Dispel the gloom story - 19 reasons to be cheerful
January tends to be a glum month but don't despair; John Meagher has assembled 19 reasons to be happy
There's no doubt about it, the last 12 months have been tough for many of us. The housing crisis seems to be no closer to being solved than at any stage in the lifetime of this government, our health system continues to be based on the creakiest of foundations and the fallout from the cervical check scandal is still with us.
And that's before one thinks of the stupefying presidency of Donald Trump or the Brexit snafu.
Despite all the gloom, there's a lot to be thankful for as we contemplate what 2019 has in store - and there are many reasons to be glad we're living on this small island at this moment in time.
1 Rugby World Cup
Even those who don't care a jot about the oval-ball game will be aware about the nation-lifting powers of sport. Joe Schmidt's team go into the Japan tournament, which starts in September, as second favourites to win it. The country has never got beyond the quarter final stage before but a new breed of young player - such as Jacob Stockdale and Joey Carbery - seems to have known nothing but success. And, before our adventures in the Land of the Rising Sun, there's the small matter of defending their Grand Slam crown. It all kicks off with a visit from England on February 2.
2 Fighting plastic
The country may be something of a basket case when it comes to our environmental record but there's a clear sea-change at play, and the proposed banning of single-use plastics is a big step in the right direction. Already, Lidl has made a commitment not to sell any plastic-packed fruit in its Irish stores by the end of this year and the pressure to follow suit will be felt by the other retailers. There are signs too that we're getting far better at recycling than we used to and single-use items like plastic straws will soon be a thing of the past.
3 Books far from dead
All those doomsayers around the turn of the millennium who predicted the end of books - physical books, that is - will have been scratching their heads in recent years. Sales are buoyant as people seem to have tired of Kindles and ebooks. We can't get enough of new books and this is widely acknowledged to be something of a golden age for Irish fiction thanks to award-winning writers like Sally Rooney, Sara Baume and Eimear McBride. And the seventh page-turner from crime writer Tana French has been getting ecstatic early reviews, with Stephen King among those singing its praises. It's out here next month.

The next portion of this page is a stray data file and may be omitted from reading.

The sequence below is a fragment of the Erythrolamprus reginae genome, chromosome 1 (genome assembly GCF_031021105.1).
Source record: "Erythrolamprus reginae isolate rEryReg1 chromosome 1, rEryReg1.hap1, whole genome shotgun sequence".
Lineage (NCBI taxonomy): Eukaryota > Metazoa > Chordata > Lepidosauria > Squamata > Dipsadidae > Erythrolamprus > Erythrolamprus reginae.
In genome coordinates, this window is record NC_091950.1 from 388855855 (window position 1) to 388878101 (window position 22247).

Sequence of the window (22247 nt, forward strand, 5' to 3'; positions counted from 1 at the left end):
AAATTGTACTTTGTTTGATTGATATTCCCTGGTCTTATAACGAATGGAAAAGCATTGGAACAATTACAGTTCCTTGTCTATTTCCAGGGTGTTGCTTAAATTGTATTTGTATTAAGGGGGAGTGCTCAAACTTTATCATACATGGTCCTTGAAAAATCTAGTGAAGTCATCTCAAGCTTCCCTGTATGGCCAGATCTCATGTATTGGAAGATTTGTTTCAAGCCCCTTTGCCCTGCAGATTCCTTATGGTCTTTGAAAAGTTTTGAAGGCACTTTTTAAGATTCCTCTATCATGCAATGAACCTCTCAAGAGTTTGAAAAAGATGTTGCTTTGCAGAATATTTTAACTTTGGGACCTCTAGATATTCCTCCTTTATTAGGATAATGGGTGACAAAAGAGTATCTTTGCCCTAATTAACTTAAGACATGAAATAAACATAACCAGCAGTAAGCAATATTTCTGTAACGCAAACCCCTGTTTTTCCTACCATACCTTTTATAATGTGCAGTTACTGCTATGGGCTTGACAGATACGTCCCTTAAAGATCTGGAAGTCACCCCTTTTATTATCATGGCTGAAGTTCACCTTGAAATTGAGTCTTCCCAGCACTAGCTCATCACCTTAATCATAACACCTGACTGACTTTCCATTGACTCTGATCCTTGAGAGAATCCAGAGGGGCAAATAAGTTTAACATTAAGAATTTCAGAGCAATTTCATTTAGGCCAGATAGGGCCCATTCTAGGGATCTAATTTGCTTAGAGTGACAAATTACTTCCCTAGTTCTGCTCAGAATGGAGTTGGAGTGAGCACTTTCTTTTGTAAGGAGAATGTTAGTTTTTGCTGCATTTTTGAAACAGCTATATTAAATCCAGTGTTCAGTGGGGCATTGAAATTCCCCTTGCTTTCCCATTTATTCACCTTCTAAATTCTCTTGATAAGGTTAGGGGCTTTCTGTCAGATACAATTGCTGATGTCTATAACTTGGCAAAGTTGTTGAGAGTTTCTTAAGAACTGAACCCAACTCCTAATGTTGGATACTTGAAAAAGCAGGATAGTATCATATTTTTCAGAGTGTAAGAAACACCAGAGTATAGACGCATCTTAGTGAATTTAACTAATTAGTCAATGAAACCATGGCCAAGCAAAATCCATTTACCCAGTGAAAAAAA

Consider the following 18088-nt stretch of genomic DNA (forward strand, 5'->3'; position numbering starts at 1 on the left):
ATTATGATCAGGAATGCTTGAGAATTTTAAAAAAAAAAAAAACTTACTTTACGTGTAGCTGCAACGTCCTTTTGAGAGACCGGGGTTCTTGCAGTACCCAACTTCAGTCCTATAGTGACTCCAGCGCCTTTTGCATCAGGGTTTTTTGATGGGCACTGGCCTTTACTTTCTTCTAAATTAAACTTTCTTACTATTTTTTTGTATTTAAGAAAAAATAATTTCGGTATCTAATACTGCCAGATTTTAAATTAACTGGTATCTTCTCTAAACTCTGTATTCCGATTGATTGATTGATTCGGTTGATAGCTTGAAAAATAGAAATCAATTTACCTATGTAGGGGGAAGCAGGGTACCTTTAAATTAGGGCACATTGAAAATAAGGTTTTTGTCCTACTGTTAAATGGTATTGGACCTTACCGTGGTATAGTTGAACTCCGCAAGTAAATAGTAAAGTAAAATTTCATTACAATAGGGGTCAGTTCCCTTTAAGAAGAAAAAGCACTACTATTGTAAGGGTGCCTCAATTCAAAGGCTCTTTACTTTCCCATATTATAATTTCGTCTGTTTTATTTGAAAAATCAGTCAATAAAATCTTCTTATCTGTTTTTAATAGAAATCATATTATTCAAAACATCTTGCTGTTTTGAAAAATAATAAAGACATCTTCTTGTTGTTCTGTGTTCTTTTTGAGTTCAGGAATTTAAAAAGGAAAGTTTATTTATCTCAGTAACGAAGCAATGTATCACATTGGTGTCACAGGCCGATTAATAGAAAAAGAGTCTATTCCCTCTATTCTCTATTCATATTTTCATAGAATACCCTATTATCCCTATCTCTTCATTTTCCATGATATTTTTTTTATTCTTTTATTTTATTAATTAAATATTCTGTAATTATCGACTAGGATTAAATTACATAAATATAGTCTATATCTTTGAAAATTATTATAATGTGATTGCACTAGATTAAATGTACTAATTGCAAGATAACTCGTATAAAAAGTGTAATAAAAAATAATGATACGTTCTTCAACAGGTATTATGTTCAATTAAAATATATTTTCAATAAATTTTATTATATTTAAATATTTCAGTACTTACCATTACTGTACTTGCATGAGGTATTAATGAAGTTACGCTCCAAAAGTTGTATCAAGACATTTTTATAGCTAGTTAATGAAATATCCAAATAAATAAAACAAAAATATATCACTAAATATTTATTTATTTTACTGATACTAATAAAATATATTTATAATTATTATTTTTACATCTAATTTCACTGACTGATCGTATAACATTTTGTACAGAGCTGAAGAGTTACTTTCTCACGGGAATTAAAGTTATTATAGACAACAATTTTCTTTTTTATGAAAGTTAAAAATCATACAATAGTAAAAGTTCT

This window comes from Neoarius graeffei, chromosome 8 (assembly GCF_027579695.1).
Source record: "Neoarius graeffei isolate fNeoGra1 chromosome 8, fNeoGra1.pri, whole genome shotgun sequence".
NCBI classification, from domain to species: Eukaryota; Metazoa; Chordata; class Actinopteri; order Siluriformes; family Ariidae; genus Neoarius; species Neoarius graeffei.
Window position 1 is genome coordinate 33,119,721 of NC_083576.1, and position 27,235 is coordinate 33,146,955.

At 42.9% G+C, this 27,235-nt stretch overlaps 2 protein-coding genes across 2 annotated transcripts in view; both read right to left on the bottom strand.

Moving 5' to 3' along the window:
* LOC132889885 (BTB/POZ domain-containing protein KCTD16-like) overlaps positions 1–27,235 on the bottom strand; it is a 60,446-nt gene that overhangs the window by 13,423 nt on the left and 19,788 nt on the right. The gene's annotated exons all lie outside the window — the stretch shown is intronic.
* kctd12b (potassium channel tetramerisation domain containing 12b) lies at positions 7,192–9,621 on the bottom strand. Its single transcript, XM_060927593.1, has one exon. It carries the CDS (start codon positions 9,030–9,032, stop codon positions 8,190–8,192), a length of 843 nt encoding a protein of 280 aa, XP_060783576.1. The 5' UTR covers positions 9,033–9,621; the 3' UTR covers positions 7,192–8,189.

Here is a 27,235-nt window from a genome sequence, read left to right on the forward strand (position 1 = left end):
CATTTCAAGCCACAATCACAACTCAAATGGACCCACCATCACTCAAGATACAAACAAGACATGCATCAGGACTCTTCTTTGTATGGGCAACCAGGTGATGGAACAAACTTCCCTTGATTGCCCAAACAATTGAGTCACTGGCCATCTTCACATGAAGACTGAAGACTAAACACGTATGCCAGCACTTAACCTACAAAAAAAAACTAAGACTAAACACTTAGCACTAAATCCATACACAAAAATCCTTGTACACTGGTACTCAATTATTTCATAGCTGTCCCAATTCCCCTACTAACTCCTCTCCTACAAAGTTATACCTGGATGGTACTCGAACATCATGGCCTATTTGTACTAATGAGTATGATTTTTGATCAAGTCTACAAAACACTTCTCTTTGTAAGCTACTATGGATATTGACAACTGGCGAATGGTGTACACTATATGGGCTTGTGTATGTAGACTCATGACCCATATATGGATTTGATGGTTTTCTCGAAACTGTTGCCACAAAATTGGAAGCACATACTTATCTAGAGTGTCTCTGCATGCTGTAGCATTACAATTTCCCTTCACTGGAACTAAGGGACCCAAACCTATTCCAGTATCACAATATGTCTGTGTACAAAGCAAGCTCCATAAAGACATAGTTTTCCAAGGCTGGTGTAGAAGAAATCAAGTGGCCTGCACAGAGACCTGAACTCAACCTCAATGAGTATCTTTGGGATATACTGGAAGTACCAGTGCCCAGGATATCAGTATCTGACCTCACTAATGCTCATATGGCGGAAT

4 Better job prospects
Leo Varadkar's comments over Christmas that robots could replace many jobs won't have cheered anyone anxious about long-term career stability. But, right now, there are plenty of jobs to be had. The Small Firms Association has talked about more than 25,000 new jobs being created this year alone and only this week Irish Rail announced that it would be recruiting and training 100 new train drivers. It said it was particularly keen to recruit female drivers as there are only four in the country at present.
5 Rising incomes
The 25c an hour increase in the minimum wage which took effect from January 1 will be seen to he a mealy-mouthed gesture by many, but it's a very different story for professionals who have seen one salary increase after another in recent years. It's welcome after five or six years of apparent stagnation - and many will see further increases this year. Last April, the Central Bank forecasted wage growth of 7pc across 2019 and 2020 - twice the current Eurozone rate. And in areas where there's a skilled staff shortage - such as software development - salaries are rising rapidly.
6 Thriving tourism
Last year was the best on record for tourist visitors to Ireland and the projections are set to continue upward for 2019. That's clearly good news for the sector of the population who depend on tourism for their living, but it also ensures that many of the services and amenities we take for granted - like restaurants and cafés - can continue. And we're discovering more of our own country, too: if 'staycation' characterised prudence in the recession, it's now a chance to explore untapped parts, such as those lakelands and midlands counties billed Ireland's Hidden Heartlands by Fáilte Ireland.
7 Brexit upside
You didn't read that heading wrong. Brexit may be very bad news for Ireland - only a fool would argue otherwise - but taking the 'every cloud has a silver lining' viewpoint, a weak sterling against the euro will ensure that we get more bang for our buck on those shopping or football weekends in Britain. It's good news too for those who choose to shop online - it's often far cheaper to purchase in sterling than euro and An Post's AddressPal is among the services to ensure that goods only available to UK addresses can get to you.
8 Economy still growing
Cast your mind back to January 2009: The 'troika' were at large and our futures looked bleak. Unemployment would hit 14pc later in the year. Tens of thousands were forced to emigrate. It's all so different 10 years on. Yes, it's true that the haves benefit far more than the have-nots, but the unemployment figures have dipped to just 5pc, people who had to leave the country have come back and are coming back and there's a sense that there are more opportunities for those of mind to take them than there have been in years.
9 Abba's return
Fancy partying like it's 1979? Well you'll get the chance when Abba go on tour this year. But it's not the real-life Benny and Björn, Agnetha and Anni-Frid - in an eye-catching and exceptionally brave move the quartet will tour as hologram versions of themselves as 40 years ago. Live musicians will be on hand to deliver all those old pop classics. And there are two brand new Abba singles set for release in 2019, too. If you're looking for real-life pop stars who have been resurrected, there's always the Spice Girls in Croke Park.